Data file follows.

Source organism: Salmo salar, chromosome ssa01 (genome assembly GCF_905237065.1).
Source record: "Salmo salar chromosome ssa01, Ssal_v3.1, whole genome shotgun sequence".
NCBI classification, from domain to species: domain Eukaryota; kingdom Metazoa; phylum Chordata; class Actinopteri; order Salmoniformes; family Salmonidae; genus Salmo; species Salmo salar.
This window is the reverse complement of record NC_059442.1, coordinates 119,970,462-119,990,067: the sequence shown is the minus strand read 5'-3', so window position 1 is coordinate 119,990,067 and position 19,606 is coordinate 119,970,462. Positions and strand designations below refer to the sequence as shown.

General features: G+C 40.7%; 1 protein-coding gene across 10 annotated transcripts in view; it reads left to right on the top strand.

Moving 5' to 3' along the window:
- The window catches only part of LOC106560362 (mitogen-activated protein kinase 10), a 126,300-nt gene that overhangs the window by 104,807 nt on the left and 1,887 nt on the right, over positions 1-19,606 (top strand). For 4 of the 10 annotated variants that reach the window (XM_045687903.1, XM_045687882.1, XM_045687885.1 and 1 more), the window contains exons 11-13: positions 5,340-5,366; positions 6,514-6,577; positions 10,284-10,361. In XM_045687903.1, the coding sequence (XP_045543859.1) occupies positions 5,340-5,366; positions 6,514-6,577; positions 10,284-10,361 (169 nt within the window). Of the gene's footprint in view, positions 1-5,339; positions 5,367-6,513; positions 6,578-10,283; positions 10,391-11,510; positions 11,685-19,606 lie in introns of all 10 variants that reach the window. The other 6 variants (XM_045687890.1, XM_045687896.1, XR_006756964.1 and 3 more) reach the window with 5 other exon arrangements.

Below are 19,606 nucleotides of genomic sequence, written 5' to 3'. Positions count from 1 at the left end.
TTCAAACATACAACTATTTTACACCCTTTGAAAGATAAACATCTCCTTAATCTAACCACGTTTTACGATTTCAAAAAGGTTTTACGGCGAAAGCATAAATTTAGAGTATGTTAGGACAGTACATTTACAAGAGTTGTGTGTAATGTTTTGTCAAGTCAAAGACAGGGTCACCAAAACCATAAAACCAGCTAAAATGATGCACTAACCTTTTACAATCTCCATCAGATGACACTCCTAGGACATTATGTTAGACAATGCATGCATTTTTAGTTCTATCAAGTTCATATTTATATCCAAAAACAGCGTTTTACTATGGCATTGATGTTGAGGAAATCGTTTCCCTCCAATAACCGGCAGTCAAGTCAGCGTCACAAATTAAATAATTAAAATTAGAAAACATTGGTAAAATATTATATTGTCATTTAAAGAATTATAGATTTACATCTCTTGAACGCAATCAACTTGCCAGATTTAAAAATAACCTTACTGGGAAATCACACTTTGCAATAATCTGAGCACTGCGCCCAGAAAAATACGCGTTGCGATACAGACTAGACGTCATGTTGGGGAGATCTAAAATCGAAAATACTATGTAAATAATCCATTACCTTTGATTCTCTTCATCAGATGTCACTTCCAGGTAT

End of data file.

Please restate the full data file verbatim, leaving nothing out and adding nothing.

Source organism: Salmo salar, chromosome ssa01 (genome assembly GCF_905237065.1).
Source record: "Salmo salar chromosome ssa01, Ssal_v3.1, whole genome shotgun sequence".
NCBI classification, from domain to species: domain Eukaryota; kingdom Metazoa; phylum Chordata; class Actinopteri; order Salmoniformes; family Salmonidae; genus Salmo; species Salmo salar.
This window is the reverse complement of record NC_059442.1, coordinates 119,970,462-119,990,067: the sequence shown is the minus strand read 5'-3', so window position 1 is coordinate 119,990,067 and position 19,606 is coordinate 119,970,462. Positions and strand designations below refer to the sequence as shown.

General features: G+C 40.7%; 1 protein-coding gene across 10 annotated transcripts in view; it reads left to right on the top strand.

Moving 5' to 3' along the window:
- The window catches only part of LOC106560362 (mitogen-activated protein kinase 10), a 126,300-nt gene that overhangs the window by 104,807 nt on the left and 1,887 nt on the right, over positions 1-19,606 (top strand). For 4 of the 10 annotated variants that reach the window (XM_045687903.1, XM_045687882.1, XM_045687885.1 and 1 more), the window contains exons 11-13: positions 5,340-5,366; positions 6,514-6,577; positions 10,284-10,361. In XM_045687903.1, the coding sequence (XP_045543859.1) occupies positions 5,340-5,366; positions 6,514-6,577; positions 10,284-10,361 (169 nt within the window). Of the gene's footprint in view, positions 1-5,339; positions 5,367-6,513; positions 6,578-10,283; positions 10,391-11,510; positions 11,685-19,606 lie in introns of all 10 variants that reach the window. The other 6 variants (XM_045687890.1, XM_045687896.1, XR_006756964.1 and 3 more) reach the window with 5 other exon arrangements.

Below are 19,606 nucleotides of genomic sequence, written 5' to 3'. Positions count from 1 at the left end.
TTCAAACATACAACTATTTTACACCCTTTGAAAGATAAACATCTCCTTAATCTAACCACGTTTTACGATTTCAAAAAGGTTTTACGGCGAAAGCATAAATTTAGAGTATGTTAGGACAGTACATTTACAAGAGTTGTGTGTAATGTTTTGTCAAGTCAAAGACAGGGTCACCAAAACCATAAAACCAGCTAAAATGATGCACTAACCTTTTACAATCTCCATCAGATGACACTCCTAGGACATTATGTTAGACAATGCATGCATTTTTAGTTCTATCAAGTTCATATTTATATCCAAAAACAGCGTTTTACTATGGCATTGATGTTGAGGAAATCGTTTCCCTCCAATAACCGGCAGTCAAGTCAGCGTCACAAATTAAATAATTAAAATTAGAAAACATTGGTAAAATATTATATTGTCATTTAAAGAATTATAGATTTACATCTCTTGAACGCAATCAACTTGCCAGATTTAAAAATAACCTTACTGGGAAATCACACTTTGCAATAATCTGAGCACTGCGCCCAGAAAAATACGCGTTGCGATACAGACTAGACGTCATGTTGGGGAGATCTAAAATCGAAAATACTATGTAAATAATCCATTACCTTTGATTCTCTTCATCAGATGTCACTTCCAGGTAT